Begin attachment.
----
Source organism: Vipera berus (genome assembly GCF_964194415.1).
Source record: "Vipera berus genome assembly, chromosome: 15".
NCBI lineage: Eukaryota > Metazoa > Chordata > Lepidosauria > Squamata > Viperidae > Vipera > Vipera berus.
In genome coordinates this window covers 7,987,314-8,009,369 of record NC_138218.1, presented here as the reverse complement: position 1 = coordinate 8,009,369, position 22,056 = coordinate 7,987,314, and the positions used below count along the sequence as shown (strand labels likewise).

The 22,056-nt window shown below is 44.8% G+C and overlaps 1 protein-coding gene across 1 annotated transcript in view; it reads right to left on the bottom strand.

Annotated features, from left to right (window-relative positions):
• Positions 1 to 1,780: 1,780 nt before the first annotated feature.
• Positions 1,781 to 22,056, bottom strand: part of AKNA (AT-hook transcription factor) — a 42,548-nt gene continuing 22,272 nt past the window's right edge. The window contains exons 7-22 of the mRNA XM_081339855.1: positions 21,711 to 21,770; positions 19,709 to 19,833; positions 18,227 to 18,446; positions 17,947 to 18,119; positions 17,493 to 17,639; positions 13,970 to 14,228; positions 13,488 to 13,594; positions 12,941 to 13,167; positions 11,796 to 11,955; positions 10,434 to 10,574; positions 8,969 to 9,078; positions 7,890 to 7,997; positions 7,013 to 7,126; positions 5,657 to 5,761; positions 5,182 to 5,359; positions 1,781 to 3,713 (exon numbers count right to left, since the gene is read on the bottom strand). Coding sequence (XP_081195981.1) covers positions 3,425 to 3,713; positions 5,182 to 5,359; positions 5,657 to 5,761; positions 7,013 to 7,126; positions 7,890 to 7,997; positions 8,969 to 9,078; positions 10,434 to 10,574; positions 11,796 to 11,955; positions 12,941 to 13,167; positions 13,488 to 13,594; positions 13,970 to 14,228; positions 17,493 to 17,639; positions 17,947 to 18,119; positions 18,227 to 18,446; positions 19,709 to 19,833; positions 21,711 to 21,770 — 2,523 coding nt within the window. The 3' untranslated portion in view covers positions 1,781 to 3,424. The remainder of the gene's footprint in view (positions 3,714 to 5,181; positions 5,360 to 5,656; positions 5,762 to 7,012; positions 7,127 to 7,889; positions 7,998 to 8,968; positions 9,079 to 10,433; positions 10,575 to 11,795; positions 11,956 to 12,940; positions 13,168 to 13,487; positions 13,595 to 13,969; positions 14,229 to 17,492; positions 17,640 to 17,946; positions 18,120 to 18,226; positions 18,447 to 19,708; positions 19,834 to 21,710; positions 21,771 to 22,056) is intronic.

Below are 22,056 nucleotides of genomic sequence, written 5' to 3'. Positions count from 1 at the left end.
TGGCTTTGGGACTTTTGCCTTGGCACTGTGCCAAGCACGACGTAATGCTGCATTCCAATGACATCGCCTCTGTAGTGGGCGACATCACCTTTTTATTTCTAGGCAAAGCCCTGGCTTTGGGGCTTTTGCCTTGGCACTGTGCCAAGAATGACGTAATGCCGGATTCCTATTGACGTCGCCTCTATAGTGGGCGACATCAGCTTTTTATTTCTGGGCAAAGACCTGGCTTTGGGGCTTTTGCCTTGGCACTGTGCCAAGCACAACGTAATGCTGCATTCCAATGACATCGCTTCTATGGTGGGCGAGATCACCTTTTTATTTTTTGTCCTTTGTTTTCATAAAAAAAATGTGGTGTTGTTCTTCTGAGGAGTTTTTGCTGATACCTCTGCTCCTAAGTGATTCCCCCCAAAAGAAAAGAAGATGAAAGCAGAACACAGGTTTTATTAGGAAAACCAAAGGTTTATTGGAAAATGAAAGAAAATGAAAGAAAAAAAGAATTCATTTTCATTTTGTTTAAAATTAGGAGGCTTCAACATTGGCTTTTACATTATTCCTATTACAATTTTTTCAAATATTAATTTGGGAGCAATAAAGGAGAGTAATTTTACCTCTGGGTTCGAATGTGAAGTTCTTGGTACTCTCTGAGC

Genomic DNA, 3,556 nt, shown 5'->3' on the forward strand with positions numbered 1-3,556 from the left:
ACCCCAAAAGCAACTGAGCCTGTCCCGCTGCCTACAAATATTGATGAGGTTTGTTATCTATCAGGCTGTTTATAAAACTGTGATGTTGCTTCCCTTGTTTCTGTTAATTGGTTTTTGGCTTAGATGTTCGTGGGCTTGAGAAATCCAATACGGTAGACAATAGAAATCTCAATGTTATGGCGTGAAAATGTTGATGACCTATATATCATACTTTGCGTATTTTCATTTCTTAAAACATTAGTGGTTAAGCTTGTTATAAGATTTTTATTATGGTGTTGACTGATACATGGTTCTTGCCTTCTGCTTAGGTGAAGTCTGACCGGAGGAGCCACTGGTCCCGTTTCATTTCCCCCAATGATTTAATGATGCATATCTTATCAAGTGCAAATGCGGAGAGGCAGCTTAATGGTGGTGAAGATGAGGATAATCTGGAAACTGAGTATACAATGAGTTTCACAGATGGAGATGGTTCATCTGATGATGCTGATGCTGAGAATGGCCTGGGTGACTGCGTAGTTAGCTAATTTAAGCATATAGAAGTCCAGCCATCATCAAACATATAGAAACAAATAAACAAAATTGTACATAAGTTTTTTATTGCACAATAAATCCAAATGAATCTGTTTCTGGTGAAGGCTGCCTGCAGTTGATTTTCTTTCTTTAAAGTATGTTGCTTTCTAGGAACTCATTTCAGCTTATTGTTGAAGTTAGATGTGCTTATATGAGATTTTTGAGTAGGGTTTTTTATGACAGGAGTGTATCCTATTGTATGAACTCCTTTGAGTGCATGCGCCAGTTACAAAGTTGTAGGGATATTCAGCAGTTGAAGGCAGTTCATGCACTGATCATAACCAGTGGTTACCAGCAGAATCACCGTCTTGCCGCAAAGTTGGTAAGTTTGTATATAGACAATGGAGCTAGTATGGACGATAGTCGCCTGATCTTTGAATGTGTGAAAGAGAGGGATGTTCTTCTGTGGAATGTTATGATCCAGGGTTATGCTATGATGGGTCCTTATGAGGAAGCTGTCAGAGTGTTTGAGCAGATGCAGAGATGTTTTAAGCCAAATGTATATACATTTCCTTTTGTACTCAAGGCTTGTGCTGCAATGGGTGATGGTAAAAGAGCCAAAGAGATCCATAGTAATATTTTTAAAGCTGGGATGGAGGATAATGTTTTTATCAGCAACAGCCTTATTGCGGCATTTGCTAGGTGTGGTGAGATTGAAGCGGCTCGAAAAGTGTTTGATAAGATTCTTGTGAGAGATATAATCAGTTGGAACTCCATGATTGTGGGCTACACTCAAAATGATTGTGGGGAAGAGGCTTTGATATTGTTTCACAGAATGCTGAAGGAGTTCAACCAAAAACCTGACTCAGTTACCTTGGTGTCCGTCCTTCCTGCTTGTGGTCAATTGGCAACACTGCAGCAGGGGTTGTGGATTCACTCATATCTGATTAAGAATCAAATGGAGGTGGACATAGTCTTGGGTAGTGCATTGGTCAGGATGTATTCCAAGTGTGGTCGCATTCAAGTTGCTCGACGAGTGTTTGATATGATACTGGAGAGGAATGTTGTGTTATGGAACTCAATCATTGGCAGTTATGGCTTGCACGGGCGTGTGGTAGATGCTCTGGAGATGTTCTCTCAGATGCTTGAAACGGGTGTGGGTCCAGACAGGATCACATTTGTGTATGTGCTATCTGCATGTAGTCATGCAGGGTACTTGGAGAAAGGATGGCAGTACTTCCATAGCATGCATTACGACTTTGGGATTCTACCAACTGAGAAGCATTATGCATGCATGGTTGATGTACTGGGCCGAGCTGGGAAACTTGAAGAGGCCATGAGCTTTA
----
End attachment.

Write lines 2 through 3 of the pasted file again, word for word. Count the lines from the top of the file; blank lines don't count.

Source record: "Vipera berus genome assembly, chromosome: 15".
NCBI lineage: Eukaryota > Metazoa > Chordata > Lepidosauria > Squamata > Viperidae > Vipera > Vipera berus.